Why Social Entrepreneurship?

The Educate! program focuses on encouraging a combination of education, socially responsible leadership, and social entrepreneurship in order to accomplish our mission of educating and empowering the next generation of socially responsible leaders in Africa.

Education offers the knowledge and credentials necessary to help students expand their realm of possibilities for the future. Socially responsible leadership encourages students to use their potential in a socially responsible way to positively benefit society on a large scale. But why social entrepreneurship?

Traditional entrepreneurship focuses solely on profit, the bottom line. Much of the developed world has progressed wearing these “profit blinders.” And as a result, the Western world has created a model of development that is unfortunately unsustainable. From the impact on the global environment, to the energy crisis, to the need to exploit other societies to maintain our own level of consumption, the Western model of development is not one which can, nor should, be replicated on a worldwide scale. Social entrepreneurship, on the other hand, is the next evolution of entrepreneurship. Where traditional entrepreneurship has one bottom line, social entrepreneurship has two: profit and impact. Where traditional entrepreneurship leads naturally to the unsustainable exploitation of mankind and the environment, social entrepreneurship is conscious of societal and environmental impact and creates a path of development that leads to a sustainable means of existence.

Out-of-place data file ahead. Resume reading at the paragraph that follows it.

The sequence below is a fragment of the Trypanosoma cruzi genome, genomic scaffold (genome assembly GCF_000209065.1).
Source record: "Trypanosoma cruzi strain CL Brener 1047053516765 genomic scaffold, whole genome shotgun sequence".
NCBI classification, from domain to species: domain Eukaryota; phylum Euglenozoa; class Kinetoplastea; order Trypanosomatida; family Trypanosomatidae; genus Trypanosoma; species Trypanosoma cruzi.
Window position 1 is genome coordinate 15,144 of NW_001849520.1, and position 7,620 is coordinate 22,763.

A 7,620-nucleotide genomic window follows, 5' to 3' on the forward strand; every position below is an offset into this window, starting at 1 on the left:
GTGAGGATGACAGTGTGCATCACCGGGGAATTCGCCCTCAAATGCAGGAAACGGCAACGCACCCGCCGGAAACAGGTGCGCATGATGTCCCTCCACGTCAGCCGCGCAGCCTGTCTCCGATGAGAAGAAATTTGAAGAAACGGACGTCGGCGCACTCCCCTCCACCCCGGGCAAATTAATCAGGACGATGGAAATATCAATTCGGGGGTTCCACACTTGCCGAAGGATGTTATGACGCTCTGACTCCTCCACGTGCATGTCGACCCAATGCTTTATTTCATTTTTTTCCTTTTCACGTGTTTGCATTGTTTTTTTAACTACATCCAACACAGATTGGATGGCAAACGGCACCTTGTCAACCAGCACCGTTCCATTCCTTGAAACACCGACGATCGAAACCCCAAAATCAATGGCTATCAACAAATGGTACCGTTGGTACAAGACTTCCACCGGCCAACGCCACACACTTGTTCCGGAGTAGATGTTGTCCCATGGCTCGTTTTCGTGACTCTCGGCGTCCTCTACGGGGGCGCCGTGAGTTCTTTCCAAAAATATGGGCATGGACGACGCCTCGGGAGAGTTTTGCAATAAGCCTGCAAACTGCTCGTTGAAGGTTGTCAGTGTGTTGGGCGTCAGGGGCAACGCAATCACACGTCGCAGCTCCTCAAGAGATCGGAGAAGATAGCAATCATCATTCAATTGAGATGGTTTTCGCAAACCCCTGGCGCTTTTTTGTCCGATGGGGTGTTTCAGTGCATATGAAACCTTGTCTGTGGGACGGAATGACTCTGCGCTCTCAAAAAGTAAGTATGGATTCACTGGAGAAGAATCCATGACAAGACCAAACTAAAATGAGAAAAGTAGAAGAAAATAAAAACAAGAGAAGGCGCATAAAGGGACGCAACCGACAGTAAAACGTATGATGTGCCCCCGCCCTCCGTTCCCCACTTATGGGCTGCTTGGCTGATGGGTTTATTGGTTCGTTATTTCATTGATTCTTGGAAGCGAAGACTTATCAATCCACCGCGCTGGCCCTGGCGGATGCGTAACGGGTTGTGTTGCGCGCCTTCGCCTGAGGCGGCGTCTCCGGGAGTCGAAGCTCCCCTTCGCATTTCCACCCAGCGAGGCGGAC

As Uganda develops, why replicate the unsustainable model on which much of the developed world relies? The infrastructure and institutions of development here are in the process of being created. As Uganda fills in its blank slate of development, instead of replicating the Western model, why not find a new model based on sustainability? We believe social entrepreneurship is a necessary building block of such a model.

I’m planning on posting again soon about some exciting developments in the ideas behind the Educate! program. So keep checking back in the next few days for more.

On a side note, this afternoon I’m going to visit Joseph Munyambanza at Cornerstone Leadership Academy. It’s an overnight trip and I’m excited to not only to visit Joseph, but also to see Cornerstone, sit in on classes, and learn more about the philosophy of the school.